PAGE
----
The Role of Rev. Sun Myung Moon in Downfall of Communism
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The Downfall of Communism


The West and the Advance of Communism

Give and Forget

Who Played Key Roles in the Collapse of Communism?

Reverend Moon's Efforts in Korea and Japan

Addressing Communism in Japan

Sun Myung Moon's Ministry in America

The International Federation for Victory over Communism (IFVOC) Activity in Latin America

IFVOC Activity in the United States

CAUSA in the United States

Danbury and CAUSA


Strategic Defense Initiative (SDI)

Mikhail Gorbachev and The Washington Times

The Washington Times' International Impact

The World Media Association

The International Security Council

Association for the Unity of Latin America (AULA)

The American Leadership Conference

CAUSA Europe and Other Initiatives

Those Who Gave Their Lives

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Give and Forget
Association for the Unity of Latin America (AULA)

In November 1984 Reverend Moon founded the Association for the Unity of Latin America (AULA) in Cartagena, Colombia with leaders of various Latin American countries. AULA was founded to promote cooperation and unity among the nations of Latin America. Under the leadership of career diplomat Ambassador Jose Maria Chaves, AULA emphasized the need for greater cooperation among Latin American countries in addressing terrorism, human rights violations, poverty, and authoritarian rule, all of which contributed to communism's expansion.
    AULA also helped to further the discourse that led to the creation of the powerful regional customs union MERCOSUR. AULA sponsored the drafting of a constitution for Latin America by constitutional scholars from Latin America and the United States. Moon argued that unless greater economic unity and cooperation existed among the Latin American nations the developed world could continue to play one Latin American nation off against another in political and economic dealings. Such disadvantageous arrangements engendered resentment and continuing division between the North and South. They also prolonged the existence of socioeconomic conditions that could foster support for communism. Inspired by Bolivar's vision of one America, AULA emphasized that unity must move on from a regional level to reach all of Latin America and eventually the entire hemisphere.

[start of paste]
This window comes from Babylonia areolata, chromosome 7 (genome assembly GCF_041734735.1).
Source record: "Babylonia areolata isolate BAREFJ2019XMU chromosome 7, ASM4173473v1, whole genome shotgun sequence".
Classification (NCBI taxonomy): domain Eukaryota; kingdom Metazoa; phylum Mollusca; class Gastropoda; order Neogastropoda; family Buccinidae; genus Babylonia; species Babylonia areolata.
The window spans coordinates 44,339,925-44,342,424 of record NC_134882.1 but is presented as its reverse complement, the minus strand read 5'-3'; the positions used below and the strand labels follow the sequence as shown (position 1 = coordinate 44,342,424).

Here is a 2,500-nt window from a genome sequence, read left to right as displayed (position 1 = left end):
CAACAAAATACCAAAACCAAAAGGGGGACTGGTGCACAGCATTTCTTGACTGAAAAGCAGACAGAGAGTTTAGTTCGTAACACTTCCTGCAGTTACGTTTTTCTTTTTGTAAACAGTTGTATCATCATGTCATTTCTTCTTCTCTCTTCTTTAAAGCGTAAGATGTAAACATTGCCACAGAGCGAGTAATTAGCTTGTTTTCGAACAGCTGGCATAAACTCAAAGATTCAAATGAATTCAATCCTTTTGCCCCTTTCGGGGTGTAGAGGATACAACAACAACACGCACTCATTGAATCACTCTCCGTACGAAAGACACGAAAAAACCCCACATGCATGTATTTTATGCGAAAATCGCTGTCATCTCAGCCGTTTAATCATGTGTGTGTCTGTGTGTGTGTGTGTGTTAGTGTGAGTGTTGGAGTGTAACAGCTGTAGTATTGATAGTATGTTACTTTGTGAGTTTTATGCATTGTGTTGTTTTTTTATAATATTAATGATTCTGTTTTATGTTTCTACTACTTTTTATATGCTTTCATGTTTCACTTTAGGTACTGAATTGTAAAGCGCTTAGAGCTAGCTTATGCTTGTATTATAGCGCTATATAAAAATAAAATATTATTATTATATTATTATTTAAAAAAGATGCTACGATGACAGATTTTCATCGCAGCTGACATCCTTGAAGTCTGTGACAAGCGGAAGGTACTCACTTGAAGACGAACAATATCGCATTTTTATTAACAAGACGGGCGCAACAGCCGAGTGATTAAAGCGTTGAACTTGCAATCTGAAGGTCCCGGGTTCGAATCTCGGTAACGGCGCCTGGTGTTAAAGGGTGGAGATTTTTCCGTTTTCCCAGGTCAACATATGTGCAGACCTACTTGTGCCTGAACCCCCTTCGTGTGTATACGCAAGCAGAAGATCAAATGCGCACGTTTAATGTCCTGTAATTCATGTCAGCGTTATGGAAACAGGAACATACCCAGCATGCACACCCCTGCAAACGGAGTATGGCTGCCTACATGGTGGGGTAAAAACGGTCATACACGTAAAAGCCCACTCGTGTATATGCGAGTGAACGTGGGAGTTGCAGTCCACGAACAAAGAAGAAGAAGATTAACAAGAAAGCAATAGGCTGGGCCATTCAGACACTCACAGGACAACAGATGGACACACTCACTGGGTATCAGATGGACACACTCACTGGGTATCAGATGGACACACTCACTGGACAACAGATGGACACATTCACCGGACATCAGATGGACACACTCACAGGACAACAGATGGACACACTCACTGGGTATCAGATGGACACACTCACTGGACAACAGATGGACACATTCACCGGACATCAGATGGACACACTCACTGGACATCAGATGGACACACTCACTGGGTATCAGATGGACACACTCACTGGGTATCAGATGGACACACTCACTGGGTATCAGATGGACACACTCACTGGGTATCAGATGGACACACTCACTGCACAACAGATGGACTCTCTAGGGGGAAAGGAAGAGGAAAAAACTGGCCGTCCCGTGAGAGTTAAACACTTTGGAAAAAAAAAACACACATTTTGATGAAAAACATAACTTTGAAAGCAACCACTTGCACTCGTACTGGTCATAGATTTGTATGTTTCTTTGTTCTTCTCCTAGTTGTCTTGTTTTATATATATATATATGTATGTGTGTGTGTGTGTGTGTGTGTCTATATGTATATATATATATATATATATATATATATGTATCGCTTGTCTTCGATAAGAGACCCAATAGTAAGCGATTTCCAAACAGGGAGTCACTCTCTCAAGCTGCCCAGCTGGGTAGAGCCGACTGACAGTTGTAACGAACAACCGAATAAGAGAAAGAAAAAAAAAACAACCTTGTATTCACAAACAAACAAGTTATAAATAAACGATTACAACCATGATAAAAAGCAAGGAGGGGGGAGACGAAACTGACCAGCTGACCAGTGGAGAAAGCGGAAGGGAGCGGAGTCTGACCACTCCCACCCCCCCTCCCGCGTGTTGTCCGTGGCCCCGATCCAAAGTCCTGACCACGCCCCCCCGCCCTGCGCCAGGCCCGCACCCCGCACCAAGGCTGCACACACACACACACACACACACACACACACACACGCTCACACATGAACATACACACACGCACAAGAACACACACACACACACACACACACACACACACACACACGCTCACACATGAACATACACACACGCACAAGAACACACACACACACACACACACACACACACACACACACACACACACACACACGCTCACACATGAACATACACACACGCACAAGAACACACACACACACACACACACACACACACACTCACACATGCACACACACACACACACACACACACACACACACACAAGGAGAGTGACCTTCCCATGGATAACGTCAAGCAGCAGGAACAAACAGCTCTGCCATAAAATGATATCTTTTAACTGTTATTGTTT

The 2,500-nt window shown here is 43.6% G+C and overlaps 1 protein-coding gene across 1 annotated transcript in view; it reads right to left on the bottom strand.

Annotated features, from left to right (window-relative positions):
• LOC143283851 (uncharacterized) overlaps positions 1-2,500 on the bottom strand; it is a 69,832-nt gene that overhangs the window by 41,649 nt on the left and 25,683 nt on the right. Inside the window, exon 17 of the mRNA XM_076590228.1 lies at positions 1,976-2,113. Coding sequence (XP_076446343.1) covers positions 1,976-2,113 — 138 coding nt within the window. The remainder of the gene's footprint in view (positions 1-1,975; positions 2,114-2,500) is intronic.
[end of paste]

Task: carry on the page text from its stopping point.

The American Leadership Conference

In December 1985 CAUSA began to conduct seminars for state legislators, mayors, and city councilmen in the United States. Over the years, program attendees heard not only from Senators and Congressmen but also from National Security Council member Constantine Menges, National Education Association (NEA) President Mary Hatwood Futrell and White House spokespersons Mona Charen and Larry Tracy. On a few occasions conference participants were invited to the White House for special briefings.
    The American Leadership Conference (ALC), an outgrowth of the initial conference for state legislators, was officially created in 1986. ALC had a bi-partisan invitational committee of some forty state legislators and an advisory board composed of former U.S. Senators, Congressmen, and Governors. By 1989 the American Leadership Conference hadwon widespread recognition as a uniquely beneficial program for civic and political leaders. Its programs were attended by thousands of state legislators and every legislator in the United States was provided with a video that summarized the message and work of the ALC. More than 10,000 federal, state, and municipal leaders and prominent community activists participated in American Leadership Conferences between 1986 and 1992.